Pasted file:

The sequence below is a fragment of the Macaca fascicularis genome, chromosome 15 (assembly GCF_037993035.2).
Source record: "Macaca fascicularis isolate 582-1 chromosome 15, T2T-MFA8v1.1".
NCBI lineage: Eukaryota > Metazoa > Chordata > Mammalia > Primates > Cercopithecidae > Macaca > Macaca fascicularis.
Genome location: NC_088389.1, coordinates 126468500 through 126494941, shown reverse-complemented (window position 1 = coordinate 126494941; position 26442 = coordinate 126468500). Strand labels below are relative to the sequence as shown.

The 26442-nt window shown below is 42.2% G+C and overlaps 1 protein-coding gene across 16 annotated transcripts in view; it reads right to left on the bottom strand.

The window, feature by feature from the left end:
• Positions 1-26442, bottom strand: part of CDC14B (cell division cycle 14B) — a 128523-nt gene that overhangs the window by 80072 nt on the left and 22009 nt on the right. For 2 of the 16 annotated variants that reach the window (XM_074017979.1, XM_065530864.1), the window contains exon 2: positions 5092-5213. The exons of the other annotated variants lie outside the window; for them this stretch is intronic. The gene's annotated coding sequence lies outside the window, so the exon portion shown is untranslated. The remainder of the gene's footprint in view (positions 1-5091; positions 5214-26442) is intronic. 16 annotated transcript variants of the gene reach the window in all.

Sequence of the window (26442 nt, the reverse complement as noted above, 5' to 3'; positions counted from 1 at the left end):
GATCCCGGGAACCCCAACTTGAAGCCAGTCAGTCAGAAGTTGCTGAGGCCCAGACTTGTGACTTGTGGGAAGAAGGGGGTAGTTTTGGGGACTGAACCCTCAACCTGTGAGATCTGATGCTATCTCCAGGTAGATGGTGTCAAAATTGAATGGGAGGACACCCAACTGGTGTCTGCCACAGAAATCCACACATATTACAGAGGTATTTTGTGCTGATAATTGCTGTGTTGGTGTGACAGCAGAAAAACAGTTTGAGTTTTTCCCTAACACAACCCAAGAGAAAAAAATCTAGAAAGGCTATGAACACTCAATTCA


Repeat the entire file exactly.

The sequence below is a fragment of the Macaca fascicularis genome, chromosome 15 (assembly GCF_037993035.2).
Source record: "Macaca fascicularis isolate 582-1 chromosome 15, T2T-MFA8v1.1".
NCBI lineage: Eukaryota > Metazoa > Chordata > Mammalia > Primates > Cercopithecidae > Macaca > Macaca fascicularis.
Genome location: NC_088389.1, coordinates 126468500 through 126494941, shown reverse-complemented (window position 1 = coordinate 126494941; position 26442 = coordinate 126468500). Strand labels below are relative to the sequence as shown.

The 26442-nt window shown below is 42.2% G+C and overlaps 1 protein-coding gene across 16 annotated transcripts in view; it reads right to left on the bottom strand.

The window, feature by feature from the left end:
• Positions 1-26442, bottom strand: part of CDC14B (cell division cycle 14B) — a 128523-nt gene that overhangs the window by 80072 nt on the left and 22009 nt on the right. For 2 of the 16 annotated variants that reach the window (XM_074017979.1, XM_065530864.1), the window contains exon 2: positions 5092-5213. The exons of the other annotated variants lie outside the window; for them this stretch is intronic. The gene's annotated coding sequence lies outside the window, so the exon portion shown is untranslated. The remainder of the gene's footprint in view (positions 1-5091; positions 5214-26442) is intronic. 16 annotated transcript variants of the gene reach the window in all.

Sequence of the window (26442 nt, the reverse complement as noted above, 5' to 3'; positions counted from 1 at the left end):
GATCCCGGGAACCCCAACTTGAAGCCAGTCAGTCAGAAGTTGCTGAGGCCCAGACTTGTGACTTGTGGGAAGAAGGGGGTAGTTTTGGGGACTGAACCCTCAACCTGTGAGATCTGATGCTATCTCCAGGTAGATGGTGTCAAAATTGAATGGGAGGACACCCAACTGGTGTCTGCCACAGAAATCCACACATATTACAGAGGTATTTTGTGCTGATAATTGCTGTGTTGGTGTGACAGCAGAAAAACAGTTTGAGTTTTTCCCTAACACAACCCAAGAGAAAAAAATCTAGAAAGGCTATGAACACTCAATTCA